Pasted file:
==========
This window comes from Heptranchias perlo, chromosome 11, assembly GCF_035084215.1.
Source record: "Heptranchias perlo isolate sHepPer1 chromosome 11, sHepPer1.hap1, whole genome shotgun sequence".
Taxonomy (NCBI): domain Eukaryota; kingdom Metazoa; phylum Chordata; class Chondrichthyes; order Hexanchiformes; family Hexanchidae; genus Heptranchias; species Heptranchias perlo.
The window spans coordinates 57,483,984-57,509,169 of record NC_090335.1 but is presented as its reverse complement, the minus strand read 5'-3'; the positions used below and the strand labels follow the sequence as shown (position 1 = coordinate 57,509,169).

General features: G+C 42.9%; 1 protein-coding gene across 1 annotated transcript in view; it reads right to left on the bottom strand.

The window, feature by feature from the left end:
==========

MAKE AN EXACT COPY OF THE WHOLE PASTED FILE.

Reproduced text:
This window comes from Heptranchias perlo, chromosome 11, assembly GCF_035084215.1.
Source record: "Heptranchias perlo isolate sHepPer1 chromosome 11, sHepPer1.hap1, whole genome shotgun sequence".
Taxonomy (NCBI): domain Eukaryota; kingdom Metazoa; phylum Chordata; class Chondrichthyes; order Hexanchiformes; family Hexanchidae; genus Heptranchias; species Heptranchias perlo.
The window spans coordinates 57,483,984-57,509,169 of record NC_090335.1 but is presented as its reverse complement, the minus strand read 5'-3'; the positions used below and the strand labels follow the sequence as shown (position 1 = coordinate 57,509,169).

General features: G+C 42.9%; 1 protein-coding gene across 1 annotated transcript in view; it reads right to left on the bottom strand.

The window, feature by feature from the left end: